An opposition lawmaker says that the government has embarrassed the newly installed Governor General, Susan Dougan.
St. Clair Leacock, who is Member of Parliament for Central Kingstown, says that as a result, Prime Minister Ralph Gonsalves has to give a three-fold apology.
He wants Gonsalves to apologise for having the head of state sworn in on Emancipation Day, Aug. 1, for not inviting the opposition to the event, and for “embarrassing the governor general” by not inviting the opposition to her installation.
Speaking on his New Democratic Party’s radio programme on NICE Radio on Wednesday, Leacock, who is one of the party’s two vice-presidents, said:
“I conclude that that is an embarrassment to the governor general because, clearly, it is not of her making,” he said of the fact that the opposition was not invited to the event.
“And she would not have wanted to have a swearing-in that appears to be partial or partisan which only a political party, because you can’t say the Parliament now, you have to say members of the Unity Labour Party were present, to the extent that the Leader of the Opposition was not present, and members of the opposition, you cannot describe the gathering of members there as the Parliament,” he said.
He said that the governor general is above the partisan fray, and without drawing her into it, he believes “she would find an appropriate way to express her regret that that is the how the matter was handled.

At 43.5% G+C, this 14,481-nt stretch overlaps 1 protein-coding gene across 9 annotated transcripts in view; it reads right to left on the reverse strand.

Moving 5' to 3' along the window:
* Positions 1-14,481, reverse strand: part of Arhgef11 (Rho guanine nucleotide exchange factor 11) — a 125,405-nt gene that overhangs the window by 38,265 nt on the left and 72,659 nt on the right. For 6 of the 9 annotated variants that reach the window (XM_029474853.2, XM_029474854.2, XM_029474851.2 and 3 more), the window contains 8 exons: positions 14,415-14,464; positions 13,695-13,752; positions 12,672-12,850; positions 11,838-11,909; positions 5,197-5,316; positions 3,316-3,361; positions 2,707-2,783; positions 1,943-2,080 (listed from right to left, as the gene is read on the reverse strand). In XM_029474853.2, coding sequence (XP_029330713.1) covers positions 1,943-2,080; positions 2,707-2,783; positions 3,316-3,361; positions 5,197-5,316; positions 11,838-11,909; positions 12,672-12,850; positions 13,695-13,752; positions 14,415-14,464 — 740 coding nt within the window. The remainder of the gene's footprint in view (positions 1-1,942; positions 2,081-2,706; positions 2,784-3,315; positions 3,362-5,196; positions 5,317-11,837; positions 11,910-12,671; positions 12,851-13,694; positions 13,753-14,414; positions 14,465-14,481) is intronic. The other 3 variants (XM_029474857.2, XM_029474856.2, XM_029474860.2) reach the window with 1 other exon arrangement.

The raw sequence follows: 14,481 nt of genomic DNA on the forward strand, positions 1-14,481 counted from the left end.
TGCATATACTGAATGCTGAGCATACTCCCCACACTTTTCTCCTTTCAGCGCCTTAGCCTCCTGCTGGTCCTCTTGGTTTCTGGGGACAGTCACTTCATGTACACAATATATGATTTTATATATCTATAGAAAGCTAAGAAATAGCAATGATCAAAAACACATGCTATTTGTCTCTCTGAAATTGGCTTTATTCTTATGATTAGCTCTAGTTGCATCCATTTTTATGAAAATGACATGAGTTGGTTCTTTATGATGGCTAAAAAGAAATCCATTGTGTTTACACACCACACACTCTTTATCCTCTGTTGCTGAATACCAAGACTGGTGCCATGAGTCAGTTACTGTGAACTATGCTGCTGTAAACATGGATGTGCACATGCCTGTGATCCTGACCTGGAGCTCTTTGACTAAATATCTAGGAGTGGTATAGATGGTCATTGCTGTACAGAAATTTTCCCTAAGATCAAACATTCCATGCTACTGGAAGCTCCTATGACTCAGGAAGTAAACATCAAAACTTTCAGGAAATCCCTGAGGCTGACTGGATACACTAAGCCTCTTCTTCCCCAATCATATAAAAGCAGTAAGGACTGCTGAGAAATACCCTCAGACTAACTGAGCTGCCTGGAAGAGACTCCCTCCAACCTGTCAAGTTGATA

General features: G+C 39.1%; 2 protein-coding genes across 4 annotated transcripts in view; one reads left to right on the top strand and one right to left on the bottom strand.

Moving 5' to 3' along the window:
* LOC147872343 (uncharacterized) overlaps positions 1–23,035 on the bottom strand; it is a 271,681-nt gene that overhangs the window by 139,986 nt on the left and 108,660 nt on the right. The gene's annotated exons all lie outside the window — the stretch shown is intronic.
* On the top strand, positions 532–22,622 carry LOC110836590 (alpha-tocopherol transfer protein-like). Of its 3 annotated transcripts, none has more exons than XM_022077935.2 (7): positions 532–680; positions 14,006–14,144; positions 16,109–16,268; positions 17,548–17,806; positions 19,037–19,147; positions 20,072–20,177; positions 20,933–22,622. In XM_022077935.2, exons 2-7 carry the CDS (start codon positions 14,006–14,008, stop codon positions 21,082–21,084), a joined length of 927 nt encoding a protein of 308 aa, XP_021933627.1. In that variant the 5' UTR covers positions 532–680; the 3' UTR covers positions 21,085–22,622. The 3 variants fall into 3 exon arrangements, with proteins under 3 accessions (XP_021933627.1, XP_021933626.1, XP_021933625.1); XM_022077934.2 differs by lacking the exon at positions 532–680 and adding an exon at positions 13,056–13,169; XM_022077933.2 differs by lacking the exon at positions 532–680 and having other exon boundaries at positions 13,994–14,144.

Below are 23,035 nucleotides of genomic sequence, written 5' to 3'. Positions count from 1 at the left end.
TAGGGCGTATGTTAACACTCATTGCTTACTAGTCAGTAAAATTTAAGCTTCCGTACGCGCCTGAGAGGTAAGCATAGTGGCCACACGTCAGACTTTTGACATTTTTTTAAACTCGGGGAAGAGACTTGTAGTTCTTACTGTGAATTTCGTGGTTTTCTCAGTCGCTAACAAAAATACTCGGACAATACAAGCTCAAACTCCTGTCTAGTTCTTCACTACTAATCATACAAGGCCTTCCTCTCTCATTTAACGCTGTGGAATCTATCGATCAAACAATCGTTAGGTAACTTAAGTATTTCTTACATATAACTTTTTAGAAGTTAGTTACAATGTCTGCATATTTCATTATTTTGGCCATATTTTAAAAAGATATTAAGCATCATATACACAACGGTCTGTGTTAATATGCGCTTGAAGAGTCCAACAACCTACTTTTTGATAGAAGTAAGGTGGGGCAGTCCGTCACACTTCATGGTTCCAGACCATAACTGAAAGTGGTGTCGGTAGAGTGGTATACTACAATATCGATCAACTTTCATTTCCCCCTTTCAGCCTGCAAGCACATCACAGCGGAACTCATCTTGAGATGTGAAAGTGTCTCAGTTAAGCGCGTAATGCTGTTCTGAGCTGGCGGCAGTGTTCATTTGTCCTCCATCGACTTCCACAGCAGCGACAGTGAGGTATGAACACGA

“So I allow that for her without dragging her into it,” he said.
Leacock, however, made no such provisions for other government officials.
“But you cannot excuse the Prime Minister’s Office, Foreign Affairs, and the House of Assembly. They will have to publicly apologise and I will bring it up formally, when we go to the Parliament, with the Speaker whether this was an oversight or whether this was deliberate and request of them an open apology to the opposition for not being invited to the swearing-in…” he said.Leacock is among a number of persons who have noted what they see as the inappropriateness of installing on Emancipation Day, a representative of St. Vincent and the Grenadines’ former colonial masters.